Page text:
He added that the witness would be interviewed as part of the Russian investigation into the use of banned weapons and methods of warfare in Ukraine. The information he shares will be cross-checked, he added.
This Russia Today news item was posted on their Web site at 9:44 a.m. Moscow time on their Tuesday morning---and it's courtesy of Roy Stephens.
Prospects for a political solution to the Ukraine crisis took a turn for the worse Tuesday, when parliament voted to relinquish the "nonaligned" status the country has maintained since its independence and instead seek to join NATO. Russia, whose entire Ukraine strategy has been based on preventing the Western alliance from establishing a base on its doorstep, immediately condemned the move — but there's little reason to believe NATO will be in any hurry to accept the defense obligations attached to awarding membership to a country locked into a potentially hot war with its more powerful neighbor.
Russian Foreign Minister Sergei Lavrov called Ukraine's renunciation of its neutral military and political status a "counterproductive" step that would only boost tensions around the crisis in Ukraine’s east.
"It will only escalate the confrontation and creates the illusion that it is possible to resolve Ukraine's deep internal crisis by passing such laws," TASS news agency quoted Lavrov as saying.
Addressing deputies in Kiev before the vote, Ukrainian Foreign Minister Pavlo Klimkin said the decision underscored the country's determination to pivot toward Europe and the West.This story showed up on the aljazeera.com Internet site at 10:06 a.m. EST on Tuesday---and I thank International Man Senior Editor Nick Giambruno for passing it around yesterday.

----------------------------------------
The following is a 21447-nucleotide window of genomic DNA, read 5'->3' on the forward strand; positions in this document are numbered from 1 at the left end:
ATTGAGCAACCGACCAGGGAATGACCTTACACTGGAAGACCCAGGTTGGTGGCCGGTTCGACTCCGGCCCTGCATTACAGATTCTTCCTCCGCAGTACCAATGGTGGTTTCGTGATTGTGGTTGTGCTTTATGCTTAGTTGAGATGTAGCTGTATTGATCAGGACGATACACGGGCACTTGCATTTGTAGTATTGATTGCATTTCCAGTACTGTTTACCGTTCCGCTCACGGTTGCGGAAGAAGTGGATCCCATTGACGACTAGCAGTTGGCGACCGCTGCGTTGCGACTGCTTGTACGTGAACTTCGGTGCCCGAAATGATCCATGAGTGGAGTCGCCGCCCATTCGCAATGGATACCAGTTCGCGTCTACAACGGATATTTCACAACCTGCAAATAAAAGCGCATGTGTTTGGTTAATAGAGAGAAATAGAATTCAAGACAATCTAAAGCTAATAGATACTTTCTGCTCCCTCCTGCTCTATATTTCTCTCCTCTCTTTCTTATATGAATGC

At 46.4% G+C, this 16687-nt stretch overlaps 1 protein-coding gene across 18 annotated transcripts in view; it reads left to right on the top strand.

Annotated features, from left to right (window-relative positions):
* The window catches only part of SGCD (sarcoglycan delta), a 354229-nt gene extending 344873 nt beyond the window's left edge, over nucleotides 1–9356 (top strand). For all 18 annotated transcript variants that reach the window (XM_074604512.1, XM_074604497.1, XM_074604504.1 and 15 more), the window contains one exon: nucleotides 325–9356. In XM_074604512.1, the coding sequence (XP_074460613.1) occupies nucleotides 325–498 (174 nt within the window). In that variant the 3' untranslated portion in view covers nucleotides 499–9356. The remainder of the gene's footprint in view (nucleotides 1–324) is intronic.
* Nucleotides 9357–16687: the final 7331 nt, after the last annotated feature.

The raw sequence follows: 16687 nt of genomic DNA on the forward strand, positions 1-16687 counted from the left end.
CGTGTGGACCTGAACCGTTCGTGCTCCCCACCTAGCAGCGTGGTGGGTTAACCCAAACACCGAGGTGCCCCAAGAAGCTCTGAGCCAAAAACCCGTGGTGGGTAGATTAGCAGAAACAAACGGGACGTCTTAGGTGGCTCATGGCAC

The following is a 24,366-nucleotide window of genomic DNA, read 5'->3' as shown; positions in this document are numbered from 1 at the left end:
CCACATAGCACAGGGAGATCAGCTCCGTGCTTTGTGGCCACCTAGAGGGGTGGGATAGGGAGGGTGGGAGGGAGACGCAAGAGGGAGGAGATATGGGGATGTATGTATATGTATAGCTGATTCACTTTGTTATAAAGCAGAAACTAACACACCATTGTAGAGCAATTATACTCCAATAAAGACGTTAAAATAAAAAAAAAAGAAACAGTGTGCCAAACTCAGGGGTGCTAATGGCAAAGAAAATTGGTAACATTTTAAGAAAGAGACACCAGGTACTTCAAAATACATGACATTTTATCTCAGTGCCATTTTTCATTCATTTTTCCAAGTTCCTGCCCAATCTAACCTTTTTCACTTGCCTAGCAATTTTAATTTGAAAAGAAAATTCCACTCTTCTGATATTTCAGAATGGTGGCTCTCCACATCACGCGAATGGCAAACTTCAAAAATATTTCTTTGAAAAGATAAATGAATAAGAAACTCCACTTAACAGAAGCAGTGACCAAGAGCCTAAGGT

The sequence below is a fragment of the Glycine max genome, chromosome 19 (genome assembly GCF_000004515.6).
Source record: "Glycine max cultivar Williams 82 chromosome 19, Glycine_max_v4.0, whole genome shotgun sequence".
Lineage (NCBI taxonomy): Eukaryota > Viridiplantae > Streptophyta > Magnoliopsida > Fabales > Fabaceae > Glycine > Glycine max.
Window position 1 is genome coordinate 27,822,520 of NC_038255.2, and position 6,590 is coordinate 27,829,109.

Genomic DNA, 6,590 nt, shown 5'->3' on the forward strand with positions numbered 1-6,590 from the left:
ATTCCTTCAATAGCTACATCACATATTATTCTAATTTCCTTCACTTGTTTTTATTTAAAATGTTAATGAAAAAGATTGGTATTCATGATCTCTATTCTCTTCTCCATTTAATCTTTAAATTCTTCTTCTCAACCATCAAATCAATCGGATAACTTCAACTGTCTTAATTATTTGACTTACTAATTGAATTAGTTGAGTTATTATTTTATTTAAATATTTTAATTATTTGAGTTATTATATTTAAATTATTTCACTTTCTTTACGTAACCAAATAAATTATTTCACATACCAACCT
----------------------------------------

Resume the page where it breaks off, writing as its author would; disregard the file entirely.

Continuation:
Kiev’s latest move to become a NATO ally is counterproductive and gives rise to false hope for resolving its political crisis, Moscow said. The Ukrainian parliament voted to repeal a law that upheld the country’s non-participation in military blocks.
The move on Tuesday is a step towards becoming a member of the North-Atlantic Treaty Organization, a goal the post-coup authorities in Kiev have made a key point of their foreign policies. Kiev says that Russia is the cause of the civil war that led to eastern parts of the country rebelling against the central government and hopes that NATO’s military might will help resolve the situation.
This is counterproductive. It only escalates the confrontation and creates the illusion that the internal national crisis in Ukraine can be solved through adoption of laws like that,” Russian Foreign Minister Sergey Lavrov commented on the new legislation.